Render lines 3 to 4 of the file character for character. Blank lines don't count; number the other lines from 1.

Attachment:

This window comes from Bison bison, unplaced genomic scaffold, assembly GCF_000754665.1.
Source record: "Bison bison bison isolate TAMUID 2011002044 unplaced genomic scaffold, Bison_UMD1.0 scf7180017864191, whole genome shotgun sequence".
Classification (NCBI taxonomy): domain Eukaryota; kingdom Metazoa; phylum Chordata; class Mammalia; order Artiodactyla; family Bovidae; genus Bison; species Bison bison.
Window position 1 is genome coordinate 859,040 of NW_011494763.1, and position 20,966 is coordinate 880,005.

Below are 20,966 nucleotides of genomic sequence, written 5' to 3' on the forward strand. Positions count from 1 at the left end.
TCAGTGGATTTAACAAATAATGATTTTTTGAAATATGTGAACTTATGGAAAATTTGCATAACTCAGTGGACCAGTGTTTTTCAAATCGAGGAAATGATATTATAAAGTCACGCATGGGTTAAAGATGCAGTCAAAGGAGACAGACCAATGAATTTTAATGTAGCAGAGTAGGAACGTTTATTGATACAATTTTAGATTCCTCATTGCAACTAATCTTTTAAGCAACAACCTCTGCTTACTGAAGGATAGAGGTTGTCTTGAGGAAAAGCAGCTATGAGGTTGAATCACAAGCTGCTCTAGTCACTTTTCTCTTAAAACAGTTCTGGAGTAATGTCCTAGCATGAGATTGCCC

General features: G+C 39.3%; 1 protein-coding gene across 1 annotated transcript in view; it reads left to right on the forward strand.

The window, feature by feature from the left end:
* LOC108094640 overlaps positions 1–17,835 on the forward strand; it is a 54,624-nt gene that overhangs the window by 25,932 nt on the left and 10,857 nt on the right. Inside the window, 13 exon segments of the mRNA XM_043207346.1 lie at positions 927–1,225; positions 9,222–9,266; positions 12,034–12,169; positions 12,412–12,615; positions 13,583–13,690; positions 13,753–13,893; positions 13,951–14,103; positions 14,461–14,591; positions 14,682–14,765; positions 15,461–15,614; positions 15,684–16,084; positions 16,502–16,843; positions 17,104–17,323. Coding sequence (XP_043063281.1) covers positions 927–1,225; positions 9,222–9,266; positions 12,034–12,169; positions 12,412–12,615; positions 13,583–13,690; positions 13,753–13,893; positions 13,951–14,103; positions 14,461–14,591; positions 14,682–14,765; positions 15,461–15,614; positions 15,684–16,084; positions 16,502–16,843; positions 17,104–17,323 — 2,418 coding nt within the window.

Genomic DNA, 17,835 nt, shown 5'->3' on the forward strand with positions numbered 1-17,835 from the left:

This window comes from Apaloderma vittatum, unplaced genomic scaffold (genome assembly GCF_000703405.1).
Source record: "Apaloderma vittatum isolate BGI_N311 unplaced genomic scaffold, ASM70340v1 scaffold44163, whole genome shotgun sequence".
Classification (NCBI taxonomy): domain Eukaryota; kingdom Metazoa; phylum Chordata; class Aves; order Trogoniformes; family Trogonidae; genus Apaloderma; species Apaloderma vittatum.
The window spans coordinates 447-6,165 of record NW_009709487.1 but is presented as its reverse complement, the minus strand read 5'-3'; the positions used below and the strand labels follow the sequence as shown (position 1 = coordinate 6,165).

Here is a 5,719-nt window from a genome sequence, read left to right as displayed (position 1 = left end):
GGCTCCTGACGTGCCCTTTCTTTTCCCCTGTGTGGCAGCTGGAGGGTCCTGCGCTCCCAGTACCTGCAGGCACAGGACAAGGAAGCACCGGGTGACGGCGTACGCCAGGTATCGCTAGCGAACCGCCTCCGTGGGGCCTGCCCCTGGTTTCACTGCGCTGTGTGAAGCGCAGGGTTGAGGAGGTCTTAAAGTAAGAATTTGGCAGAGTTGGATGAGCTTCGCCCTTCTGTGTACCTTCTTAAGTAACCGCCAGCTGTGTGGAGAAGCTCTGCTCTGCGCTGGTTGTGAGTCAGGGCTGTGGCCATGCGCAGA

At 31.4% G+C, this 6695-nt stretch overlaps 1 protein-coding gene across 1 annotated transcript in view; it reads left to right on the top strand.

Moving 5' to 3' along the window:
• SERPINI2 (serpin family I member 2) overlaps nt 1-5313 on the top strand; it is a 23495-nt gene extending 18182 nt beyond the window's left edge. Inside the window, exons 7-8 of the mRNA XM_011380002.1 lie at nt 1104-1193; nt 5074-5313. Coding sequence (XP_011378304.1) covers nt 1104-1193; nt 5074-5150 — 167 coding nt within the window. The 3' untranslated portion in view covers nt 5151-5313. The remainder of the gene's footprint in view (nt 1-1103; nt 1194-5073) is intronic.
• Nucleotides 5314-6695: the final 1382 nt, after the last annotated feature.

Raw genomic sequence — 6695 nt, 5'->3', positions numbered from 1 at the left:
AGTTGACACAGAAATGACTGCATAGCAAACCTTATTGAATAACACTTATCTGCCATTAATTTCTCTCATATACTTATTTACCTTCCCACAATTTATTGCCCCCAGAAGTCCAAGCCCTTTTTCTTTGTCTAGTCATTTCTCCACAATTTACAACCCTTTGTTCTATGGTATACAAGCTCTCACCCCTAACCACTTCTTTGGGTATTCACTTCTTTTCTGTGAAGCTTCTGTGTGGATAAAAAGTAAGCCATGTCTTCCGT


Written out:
Classification (NCBI taxonomy): domain Eukaryota; kingdom Metazoa; phylum Chordata; class Mammalia; order Artiodactyla; family Bovidae; genus Bison; species Bison bison.
Window position 1 is genome coordinate 859,040 of NW_011494763.1, and position 20,966 is coordinate 880,005.